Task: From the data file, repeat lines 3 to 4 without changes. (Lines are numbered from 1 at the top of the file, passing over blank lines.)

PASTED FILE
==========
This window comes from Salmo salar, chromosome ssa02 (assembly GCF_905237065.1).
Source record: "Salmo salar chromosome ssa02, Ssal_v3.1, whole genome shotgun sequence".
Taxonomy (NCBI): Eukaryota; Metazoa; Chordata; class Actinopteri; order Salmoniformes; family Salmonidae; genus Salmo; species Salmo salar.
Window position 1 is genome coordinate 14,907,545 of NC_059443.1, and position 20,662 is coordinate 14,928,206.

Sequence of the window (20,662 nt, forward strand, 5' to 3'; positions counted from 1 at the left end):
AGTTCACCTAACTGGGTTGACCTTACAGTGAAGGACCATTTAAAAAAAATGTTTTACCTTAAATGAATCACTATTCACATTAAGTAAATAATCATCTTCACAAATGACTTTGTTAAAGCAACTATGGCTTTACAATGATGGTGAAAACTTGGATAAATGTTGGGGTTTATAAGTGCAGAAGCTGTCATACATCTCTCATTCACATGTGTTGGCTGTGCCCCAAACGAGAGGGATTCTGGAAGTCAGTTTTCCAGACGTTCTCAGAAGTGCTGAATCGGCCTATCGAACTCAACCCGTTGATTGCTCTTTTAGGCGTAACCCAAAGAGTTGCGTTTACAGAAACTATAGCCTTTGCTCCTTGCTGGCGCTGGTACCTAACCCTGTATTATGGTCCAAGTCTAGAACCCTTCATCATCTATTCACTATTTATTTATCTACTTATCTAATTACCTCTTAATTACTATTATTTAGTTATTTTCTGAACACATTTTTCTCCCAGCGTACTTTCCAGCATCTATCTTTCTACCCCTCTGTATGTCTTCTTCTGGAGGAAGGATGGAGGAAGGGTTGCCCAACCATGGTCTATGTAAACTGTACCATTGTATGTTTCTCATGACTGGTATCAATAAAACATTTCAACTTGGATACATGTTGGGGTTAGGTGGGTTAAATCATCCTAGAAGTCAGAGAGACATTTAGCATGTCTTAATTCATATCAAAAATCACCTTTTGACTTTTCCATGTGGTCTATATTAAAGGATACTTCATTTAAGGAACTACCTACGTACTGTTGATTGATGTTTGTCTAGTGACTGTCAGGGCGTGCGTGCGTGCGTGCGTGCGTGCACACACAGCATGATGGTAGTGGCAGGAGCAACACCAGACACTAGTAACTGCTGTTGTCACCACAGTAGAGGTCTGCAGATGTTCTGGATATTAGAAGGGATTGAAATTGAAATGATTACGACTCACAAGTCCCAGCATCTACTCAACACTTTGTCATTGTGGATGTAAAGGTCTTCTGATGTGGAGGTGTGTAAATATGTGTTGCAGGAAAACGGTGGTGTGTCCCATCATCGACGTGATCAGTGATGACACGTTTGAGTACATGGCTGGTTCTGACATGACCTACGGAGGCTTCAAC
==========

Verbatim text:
Taxonomy (NCBI): Eukaryota; Metazoa; Chordata; class Actinopteri; order Salmoniformes; family Salmonidae; genus Salmo; species Salmo salar.
Window position 1 is genome coordinate 14,907,545 of NC_059443.1, and position 20,662 is coordinate 14,928,206.